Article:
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From "David Nuescheler" <david.nuesche...@gmail.com>
Subject Re: workspace / repository scalability
Date Wed, 23 May 2007 14:55:08 GMT
hi cris,

> I'm expecting that we will have about 10-15 nodes per "document" in most
> cases, though some could have 35-50.
sounds good.

> When you say adequate hierarchical structure, does this imply that we should
> try to keep our tree "bushy"? Really, because we rely on the external search
> engine for location, we only direct query on sequential ID at the database.
> Should a partitioning strategy be used? If so, what sort of depth might we
> aim for?
i see... i think it is important to mention that jackrabbit is not optimized for
long lists of child nodes currently, so i would recommend to stay away if
possible from more than a couple of hundred child nodes.
as a guidance for hierarchy i usually use something like:
"if i wouldn't do it in a filesystem, i don't do it in a content repository"
(assuming that i view a node as a file or folder)

so let's assume your sequential hex-id is something like "123abc" i would
recommend something like a partitioning for the node structure as follows:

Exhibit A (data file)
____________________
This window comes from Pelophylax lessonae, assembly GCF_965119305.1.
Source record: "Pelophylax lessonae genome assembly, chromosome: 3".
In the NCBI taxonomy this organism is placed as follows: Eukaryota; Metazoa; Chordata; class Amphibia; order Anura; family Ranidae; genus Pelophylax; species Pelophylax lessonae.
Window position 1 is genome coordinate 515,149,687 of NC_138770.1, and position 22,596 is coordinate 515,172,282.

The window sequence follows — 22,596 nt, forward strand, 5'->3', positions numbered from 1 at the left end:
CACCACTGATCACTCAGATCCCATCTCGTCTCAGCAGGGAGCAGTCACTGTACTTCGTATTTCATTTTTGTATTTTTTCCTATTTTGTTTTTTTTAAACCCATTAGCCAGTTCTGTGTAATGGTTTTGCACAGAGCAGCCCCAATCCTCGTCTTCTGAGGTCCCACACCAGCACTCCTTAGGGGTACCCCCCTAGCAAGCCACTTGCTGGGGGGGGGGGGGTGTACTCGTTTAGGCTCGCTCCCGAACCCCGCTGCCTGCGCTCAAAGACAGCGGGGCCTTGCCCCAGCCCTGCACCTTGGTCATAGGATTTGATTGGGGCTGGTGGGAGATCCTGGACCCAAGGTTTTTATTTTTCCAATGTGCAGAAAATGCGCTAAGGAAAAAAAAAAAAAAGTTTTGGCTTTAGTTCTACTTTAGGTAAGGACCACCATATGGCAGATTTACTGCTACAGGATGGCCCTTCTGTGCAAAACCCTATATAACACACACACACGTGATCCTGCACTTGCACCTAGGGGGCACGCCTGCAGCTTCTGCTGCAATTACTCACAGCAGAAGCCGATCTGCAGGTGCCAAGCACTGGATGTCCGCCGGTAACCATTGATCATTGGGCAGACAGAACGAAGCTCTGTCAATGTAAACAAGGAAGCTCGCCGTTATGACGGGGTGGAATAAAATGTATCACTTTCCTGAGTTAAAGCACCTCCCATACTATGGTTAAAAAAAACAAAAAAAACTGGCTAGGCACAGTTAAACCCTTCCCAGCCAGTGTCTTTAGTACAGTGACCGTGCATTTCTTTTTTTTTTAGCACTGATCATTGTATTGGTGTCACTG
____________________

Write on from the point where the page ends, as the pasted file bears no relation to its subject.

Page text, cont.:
/12/3a/bc which leaves you with 256 child nodes per node.

> Also, what sort of persistence store did you use in these tests? I would
> assume, among other things, that XML is a bad choice, for example :)
i would recommend to use a "bundle persistence manager".

> I have been finding some evidence that people are using jackrabbit in these
> situations successfully, but not a lot of information on how they are
> handling this, backup, etc.
personally, i like to use the derby persistence manager with external
fs based blobs (standard setup). with this setup i do
"hot backups" by just backing up the full repository folder in the filesystem.

some people already have backup&restore facilities in their rdbms which
means that they can setup the persistence manager to store all the
information (blobs, workspace information, nodetypes, etc...) into
the rdbms and leverage their existing backup/restore infrastructure.

regards,
david

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